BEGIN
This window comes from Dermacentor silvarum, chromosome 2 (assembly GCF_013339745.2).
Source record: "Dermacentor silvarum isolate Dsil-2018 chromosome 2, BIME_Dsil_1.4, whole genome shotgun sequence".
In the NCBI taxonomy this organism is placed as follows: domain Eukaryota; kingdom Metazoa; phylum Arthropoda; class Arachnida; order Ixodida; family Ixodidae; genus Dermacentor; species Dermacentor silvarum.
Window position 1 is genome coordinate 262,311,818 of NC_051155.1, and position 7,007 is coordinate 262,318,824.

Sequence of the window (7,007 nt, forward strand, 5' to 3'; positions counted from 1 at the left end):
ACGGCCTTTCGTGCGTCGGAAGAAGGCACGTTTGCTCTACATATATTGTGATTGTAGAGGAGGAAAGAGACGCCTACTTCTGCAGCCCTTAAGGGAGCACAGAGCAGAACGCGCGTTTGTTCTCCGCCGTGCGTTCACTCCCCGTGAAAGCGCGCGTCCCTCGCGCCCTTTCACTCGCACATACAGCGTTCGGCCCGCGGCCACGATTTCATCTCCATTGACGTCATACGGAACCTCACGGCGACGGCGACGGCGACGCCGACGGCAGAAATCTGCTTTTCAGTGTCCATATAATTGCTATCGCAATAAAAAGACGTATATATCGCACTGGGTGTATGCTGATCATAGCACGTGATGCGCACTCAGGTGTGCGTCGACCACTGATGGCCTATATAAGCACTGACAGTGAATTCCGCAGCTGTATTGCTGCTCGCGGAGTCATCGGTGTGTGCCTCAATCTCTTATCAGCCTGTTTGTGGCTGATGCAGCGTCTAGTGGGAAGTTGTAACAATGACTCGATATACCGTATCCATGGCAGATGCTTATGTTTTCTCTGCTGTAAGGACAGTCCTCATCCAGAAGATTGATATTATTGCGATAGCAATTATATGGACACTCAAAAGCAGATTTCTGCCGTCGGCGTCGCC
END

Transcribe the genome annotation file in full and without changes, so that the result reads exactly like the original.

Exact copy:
This window comes from Dermacentor silvarum, chromosome 2 (assembly GCF_013339745.2).
Source record: "Dermacentor silvarum isolate Dsil-2018 chromosome 2, BIME_Dsil_1.4, whole genome shotgun sequence".
In the NCBI taxonomy this organism is placed as follows: domain Eukaryota; kingdom Metazoa; phylum Arthropoda; class Arachnida; order Ixodida; family Ixodidae; genus Dermacentor; species Dermacentor silvarum.
Window position 1 is genome coordinate 262,311,818 of NC_051155.1, and position 7,007 is coordinate 262,318,824.

Sequence of the window (7,007 nt, forward strand, 5' to 3'; positions counted from 1 at the left end):
ACGGCCTTTCGTGCGTCGGAAGAAGGCACGTTTGCTCTACATATATTGTGATTGTAGAGGAGGAAAGAGACGCCTACTTCTGCAGCCCTTAAGGGAGCACAGAGCAGAACGCGCGTTTGTTCTCCGCCGTGCGTTCACTCCCCGTGAAAGCGCGCGTCCCTCGCGCCCTTTCACTCGCACATACAGCGTTCGGCCCGCGGCCACGATTTCATCTCCATTGACGTCATACGGAACCTCACGGCGACGGCGACGGCGACGCCGACGGCAGAAATCTGCTTTTCAGTGTCCATATAATTGCTATCGCAATAAAAAGACGTATATATCGCACTGGGTGTATGCTGATCATAGCACGTGATGCGCACTCAGGTGTGCGTCGACCACTGATGGCCTATATAAGCACTGACAGTGAATTCCGCAGCTGTATTGCTGCTCGCGGAGTCATCGGTGTGTGCCTCAATCTCTTATCAGCCTGTTTGTGGCTGATGCAGCGTCTAGTGGGAAGTTGTAACAATGACTCGATATACCGTATCCATGGCAGATGCTTATGTTTTCTCTGCTGTAAGGACAGTCCTCATCCAGAAGATTGATATTATTGCGATAGCAATTATATGGACACTCAAAAGCAGATTTCTGCCGTCGGCGTCGCC